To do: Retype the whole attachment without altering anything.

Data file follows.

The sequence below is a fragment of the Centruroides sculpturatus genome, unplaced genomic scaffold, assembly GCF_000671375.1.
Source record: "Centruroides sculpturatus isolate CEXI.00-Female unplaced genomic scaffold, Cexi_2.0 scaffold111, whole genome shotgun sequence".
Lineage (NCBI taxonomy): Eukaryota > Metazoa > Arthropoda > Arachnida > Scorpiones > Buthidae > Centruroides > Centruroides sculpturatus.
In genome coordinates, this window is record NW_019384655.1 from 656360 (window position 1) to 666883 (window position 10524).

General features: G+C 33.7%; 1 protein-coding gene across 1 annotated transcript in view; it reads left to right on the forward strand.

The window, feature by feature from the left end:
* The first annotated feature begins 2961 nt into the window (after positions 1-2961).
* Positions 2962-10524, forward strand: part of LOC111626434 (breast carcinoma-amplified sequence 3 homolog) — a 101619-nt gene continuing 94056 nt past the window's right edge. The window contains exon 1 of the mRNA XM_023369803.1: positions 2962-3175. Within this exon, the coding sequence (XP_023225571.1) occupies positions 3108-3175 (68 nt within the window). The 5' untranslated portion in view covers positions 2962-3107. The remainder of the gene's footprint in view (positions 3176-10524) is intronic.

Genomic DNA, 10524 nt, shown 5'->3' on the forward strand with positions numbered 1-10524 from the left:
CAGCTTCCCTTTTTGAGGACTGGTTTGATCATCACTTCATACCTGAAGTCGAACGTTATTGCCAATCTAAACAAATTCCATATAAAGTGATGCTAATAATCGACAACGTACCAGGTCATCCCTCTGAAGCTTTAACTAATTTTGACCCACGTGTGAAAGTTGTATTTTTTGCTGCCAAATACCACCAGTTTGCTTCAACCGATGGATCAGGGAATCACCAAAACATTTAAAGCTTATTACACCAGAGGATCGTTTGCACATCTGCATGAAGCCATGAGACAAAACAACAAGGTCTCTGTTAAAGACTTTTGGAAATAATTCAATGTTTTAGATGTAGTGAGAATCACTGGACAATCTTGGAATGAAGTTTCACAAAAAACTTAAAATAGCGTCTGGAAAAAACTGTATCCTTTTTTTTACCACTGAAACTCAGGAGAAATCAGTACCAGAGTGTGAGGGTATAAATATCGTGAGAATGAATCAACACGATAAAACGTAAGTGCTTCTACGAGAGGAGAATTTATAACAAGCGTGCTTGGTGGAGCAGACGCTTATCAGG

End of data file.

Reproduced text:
The sequence below is a fragment of the Centruroides sculpturatus genome, unplaced genomic scaffold, assembly GCF_000671375.1.
Source record: "Centruroides sculpturatus isolate CEXI.00-Female unplaced genomic scaffold, Cexi_2.0 scaffold111, whole genome shotgun sequence".
Lineage (NCBI taxonomy): Eukaryota > Metazoa > Arthropoda > Arachnida > Scorpiones > Buthidae > Centruroides > Centruroides sculpturatus.
In genome coordinates, this window is record NW_019384655.1 from 656360 (window position 1) to 666883 (window position 10524).

General features: G+C 33.7%; 1 protein-coding gene across 1 annotated transcript in view; it reads left to right on the forward strand.

The window, feature by feature from the left end:
* The first annotated feature begins 2961 nt into the window (after positions 1-2961).
* Positions 2962-10524, forward strand: part of LOC111626434 (breast carcinoma-amplified sequence 3 homolog) — a 101619-nt gene continuing 94056 nt past the window's right edge. The window contains exon 1 of the mRNA XM_023369803.1: positions 2962-3175. Within this exon, the coding sequence (XP_023225571.1) occupies positions 3108-3175 (68 nt within the window). The 5' untranslated portion in view covers positions 2962-3107. The remainder of the gene's footprint in view (positions 3176-10524) is intronic.

Genomic DNA, 10524 nt, shown 5'->3' on the forward strand with positions numbered 1-10524 from the left:
CAGCTTCCCTTTTTGAGGACTGGTTTGATCATCACTTCATACCTGAAGTCGAACGTTATTGCCAATCTAAACAAATTCCATATAAAGTGATGCTAATAATCGACAACGTACCAGGTCATCCCTCTGAAGCTTTAACTAATTTTGACCCACGTGTGAAAGTTGTATTTTTTGCTGCCAAATACCACCAGTTTGCTTCAACCGATGGATCAGGGAATCACCAAAACATTTAAAGCTTATTACACCAGAGGATCGTTTGCACATCTGCATGAAGCCATGAGACAAAACAACAAGGTCTCTGTTAAAGACTTTTGGAAATAATTCAATGTTTTAGATGTAGTGAGAATCACTGGACAATCTTGGAATGAAGTTTCACAAAAAACTTAAAATAGCGTCTGGAAAAAACTGTATCCTTTTTTTTACCACTGAAACTCAGGAGAAATCAGTACCAGAGTGTGAGGGTATAAATATCGTGAGAATGAATCAACACGATAAAACGTAAGTGCTTCTACGAGAGGAGAATTTATAACAAGCGTGCTTGGTGGAGCAGACGCTTATCAGG